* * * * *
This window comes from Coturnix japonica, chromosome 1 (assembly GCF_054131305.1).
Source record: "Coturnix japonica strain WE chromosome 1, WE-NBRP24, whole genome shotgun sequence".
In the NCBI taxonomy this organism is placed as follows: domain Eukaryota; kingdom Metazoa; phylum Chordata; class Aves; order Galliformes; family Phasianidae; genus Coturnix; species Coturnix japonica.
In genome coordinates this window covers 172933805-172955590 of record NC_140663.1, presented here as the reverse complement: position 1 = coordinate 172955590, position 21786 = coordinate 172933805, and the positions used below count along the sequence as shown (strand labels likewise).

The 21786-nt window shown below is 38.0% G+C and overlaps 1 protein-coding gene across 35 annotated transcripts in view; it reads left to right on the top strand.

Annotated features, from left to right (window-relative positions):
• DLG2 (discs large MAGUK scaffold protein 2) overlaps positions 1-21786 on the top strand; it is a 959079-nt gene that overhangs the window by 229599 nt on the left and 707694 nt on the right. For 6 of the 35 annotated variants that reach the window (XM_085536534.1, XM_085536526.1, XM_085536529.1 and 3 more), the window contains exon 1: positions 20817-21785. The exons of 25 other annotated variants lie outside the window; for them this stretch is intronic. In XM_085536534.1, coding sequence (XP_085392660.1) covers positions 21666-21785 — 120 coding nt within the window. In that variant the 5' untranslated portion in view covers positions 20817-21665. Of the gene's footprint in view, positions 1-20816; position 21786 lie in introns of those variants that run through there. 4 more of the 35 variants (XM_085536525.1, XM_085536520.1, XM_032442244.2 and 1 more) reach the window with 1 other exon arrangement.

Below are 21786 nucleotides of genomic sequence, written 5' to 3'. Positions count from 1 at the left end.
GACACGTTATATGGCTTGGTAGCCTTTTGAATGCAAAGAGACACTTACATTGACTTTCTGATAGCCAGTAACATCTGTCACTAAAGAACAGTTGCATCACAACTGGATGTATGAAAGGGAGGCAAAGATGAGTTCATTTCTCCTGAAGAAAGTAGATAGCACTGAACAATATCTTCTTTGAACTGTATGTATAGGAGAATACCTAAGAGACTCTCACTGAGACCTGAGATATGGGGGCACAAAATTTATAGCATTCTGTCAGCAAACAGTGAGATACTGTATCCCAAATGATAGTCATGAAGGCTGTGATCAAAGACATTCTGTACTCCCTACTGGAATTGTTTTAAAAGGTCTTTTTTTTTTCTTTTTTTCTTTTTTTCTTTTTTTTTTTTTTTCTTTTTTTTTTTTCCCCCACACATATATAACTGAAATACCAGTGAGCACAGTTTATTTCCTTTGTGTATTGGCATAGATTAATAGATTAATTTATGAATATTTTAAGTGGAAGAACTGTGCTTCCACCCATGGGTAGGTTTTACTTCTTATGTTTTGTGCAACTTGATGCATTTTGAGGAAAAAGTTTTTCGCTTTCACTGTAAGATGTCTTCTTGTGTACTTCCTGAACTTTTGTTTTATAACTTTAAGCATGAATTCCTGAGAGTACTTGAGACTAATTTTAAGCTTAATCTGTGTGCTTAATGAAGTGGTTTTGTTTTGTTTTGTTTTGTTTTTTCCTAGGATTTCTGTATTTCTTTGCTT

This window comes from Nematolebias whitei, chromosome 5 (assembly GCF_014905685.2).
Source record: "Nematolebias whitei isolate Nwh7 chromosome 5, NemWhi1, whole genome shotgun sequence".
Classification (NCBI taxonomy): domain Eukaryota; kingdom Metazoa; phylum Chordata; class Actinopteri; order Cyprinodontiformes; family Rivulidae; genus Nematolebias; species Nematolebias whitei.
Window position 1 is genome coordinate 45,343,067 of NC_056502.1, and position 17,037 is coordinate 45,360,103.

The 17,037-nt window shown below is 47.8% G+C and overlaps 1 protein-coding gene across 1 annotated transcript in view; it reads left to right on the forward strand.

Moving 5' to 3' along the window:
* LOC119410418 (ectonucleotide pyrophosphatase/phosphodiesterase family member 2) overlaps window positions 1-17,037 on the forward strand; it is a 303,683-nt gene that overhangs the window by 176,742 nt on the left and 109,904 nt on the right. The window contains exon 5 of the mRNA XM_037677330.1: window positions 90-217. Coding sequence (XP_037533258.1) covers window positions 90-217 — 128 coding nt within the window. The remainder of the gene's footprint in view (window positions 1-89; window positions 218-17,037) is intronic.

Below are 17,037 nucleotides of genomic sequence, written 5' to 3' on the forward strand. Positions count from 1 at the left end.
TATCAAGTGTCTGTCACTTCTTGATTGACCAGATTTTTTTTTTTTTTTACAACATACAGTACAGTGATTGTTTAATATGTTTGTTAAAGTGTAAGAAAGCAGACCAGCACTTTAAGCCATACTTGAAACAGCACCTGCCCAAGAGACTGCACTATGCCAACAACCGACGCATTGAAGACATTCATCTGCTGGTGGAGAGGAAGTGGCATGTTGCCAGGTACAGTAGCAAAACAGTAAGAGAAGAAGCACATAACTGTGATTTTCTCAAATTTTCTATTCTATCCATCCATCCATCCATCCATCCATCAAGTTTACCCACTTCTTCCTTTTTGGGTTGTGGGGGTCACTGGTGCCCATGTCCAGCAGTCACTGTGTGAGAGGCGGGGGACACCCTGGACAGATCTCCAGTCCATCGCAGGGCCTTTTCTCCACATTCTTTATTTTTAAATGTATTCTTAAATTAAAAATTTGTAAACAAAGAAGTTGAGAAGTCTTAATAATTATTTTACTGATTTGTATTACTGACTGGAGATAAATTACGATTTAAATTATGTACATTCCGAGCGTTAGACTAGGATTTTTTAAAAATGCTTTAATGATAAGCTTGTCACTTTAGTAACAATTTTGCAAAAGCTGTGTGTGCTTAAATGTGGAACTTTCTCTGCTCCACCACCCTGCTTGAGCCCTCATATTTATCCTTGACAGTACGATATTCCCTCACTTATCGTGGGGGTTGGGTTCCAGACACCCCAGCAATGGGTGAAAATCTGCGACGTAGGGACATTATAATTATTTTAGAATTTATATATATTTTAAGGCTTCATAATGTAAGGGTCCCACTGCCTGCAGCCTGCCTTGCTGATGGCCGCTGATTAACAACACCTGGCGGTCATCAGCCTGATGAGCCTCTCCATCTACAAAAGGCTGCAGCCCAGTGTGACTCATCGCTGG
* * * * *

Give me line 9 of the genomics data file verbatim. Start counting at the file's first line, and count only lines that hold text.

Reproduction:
GACACGTTATATGGCTTGGTAGCCTTTTGAATGCAAAGAGACACTTACATTGACTTTCTGATAGCCAGTAACATCTGTCACTAAAGAACAGTTGCATCACAACTGGATGTATGAAAGGGAGGCAAAGATGAGTTCATTTCTCCTGAAGAAAGTAGATAGCACTGAACAATATCTTCTTTGAACTGTATGTATAGGAGAATACCTAAGAGACTCTCACTGAGACCTGAGATATGGGGGCACAAAATTTATAGCATTCTGTCAGCAAACAGTGAGATACTGTATCCCAAATGATAGTCATGAAGGCTGTGATCAAAGACATTCTGTACTCCCTACTGGAATTGTTTTAAAAGGTCTTTTTTTTTTCTTTTTTTCTTTTTTTCTTTTTTTTTTTTTTTCTTTTTTTTTTTTCCCCCACACATATATAACTGAAATACCAGTGAGCACAGTTTATTTCCTTTGTGTATTGGCATAGATTAATAGATTAATTTATGAATATTTTAAGTGGAAGAACTGTGCTTCCACCCATGGGTAGGTTTTACTTCTTATGTTTTGTGCAACTTGATGCATTTTGAGGAAAAAGTTTTTCGCTTTCACTGTAAGATGTCTTCTTGTGTACTTCCTGAACTTTTGTTTTATAACTTTAAGCATGAATTCCTGAGAGTACTTGAGACTAATTTTAAGCTTAATCTGTGTGCTTAATGAAGTGGTTTTGTTTTGTTTTGTTTTGTTTTTTCCTAGGATTTCTGTATTTCTTTGCTT